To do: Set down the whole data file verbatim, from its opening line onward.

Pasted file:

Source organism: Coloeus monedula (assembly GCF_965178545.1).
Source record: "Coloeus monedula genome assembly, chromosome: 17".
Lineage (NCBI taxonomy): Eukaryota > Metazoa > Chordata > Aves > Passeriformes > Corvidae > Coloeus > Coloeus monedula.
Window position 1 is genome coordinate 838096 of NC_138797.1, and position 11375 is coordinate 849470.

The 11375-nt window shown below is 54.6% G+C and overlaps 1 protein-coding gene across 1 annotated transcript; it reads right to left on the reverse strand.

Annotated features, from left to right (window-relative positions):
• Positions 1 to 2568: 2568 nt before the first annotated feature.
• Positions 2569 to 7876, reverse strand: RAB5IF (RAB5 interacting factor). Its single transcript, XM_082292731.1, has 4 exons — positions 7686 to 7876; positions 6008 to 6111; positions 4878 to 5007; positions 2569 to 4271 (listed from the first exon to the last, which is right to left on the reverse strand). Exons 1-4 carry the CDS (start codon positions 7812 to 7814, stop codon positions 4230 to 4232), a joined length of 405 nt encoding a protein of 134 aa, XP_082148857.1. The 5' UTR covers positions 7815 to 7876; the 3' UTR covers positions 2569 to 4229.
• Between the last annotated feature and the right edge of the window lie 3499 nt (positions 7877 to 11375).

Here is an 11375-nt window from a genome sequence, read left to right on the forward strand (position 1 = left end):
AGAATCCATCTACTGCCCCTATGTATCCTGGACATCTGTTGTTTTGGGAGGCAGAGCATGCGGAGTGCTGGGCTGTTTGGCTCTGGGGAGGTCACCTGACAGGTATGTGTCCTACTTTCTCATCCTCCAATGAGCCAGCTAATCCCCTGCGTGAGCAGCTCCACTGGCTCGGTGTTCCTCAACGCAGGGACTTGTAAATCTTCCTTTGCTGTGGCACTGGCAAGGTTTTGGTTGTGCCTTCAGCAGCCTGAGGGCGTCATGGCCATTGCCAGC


Source organism: Coloeus monedula (assembly GCF_965178545.1).
Source record: "Coloeus monedula genome assembly, chromosome: 17".
Lineage (NCBI taxonomy): Eukaryota > Metazoa > Chordata > Aves > Passeriformes > Corvidae > Coloeus > Coloeus monedula.
Window position 1 is genome coordinate 838096 of NC_138797.1, and position 11375 is coordinate 849470.

The 11375-nt window shown below is 54.6% G+C and overlaps 1 protein-coding gene across 1 annotated transcript; it reads right to left on the reverse strand.

Annotated features, from left to right (window-relative positions):
• Positions 1 to 2568: 2568 nt before the first annotated feature.
• Positions 2569 to 7876, reverse strand: RAB5IF (RAB5 interacting factor). Its single transcript, XM_082292731.1, has 4 exons — positions 7686 to 7876; positions 6008 to 6111; positions 4878 to 5007; positions 2569 to 4271 (listed from the first exon to the last, which is right to left on the reverse strand). Exons 1-4 carry the CDS (start codon positions 7812 to 7814, stop codon positions 4230 to 4232), a joined length of 405 nt encoding a protein of 134 aa, XP_082148857.1. The 5' UTR covers positions 7815 to 7876; the 3' UTR covers positions 2569 to 4229.
• Between the last annotated feature and the right edge of the window lie 3499 nt (positions 7877 to 11375).

Here is an 11375-nt window from a genome sequence, read left to right on the forward strand (position 1 = left end):
AGAATCCATCTACTGCCCCTATGTATCCTGGACATCTGTTGTTTTGGGAGGCAGAGCATGCGGAGTGCTGGGCTGTTTGGCTCTGGGGAGGTCACCTGACAGGTATGTGTCCTACTTTCTCATCCTCCAATGAGCCAGCTAATCCCCTGCGTGAGCAGCTCCACTGGCTCGGTGTTCCTCAACGCAGGGACTTGTAAATCTTCCTTTGCTGTGGCACTGGCAAGGTTTTGGTTGTGCCTTCAGCAGCCTGAGGGCGTCATGGCCATTGCCAGC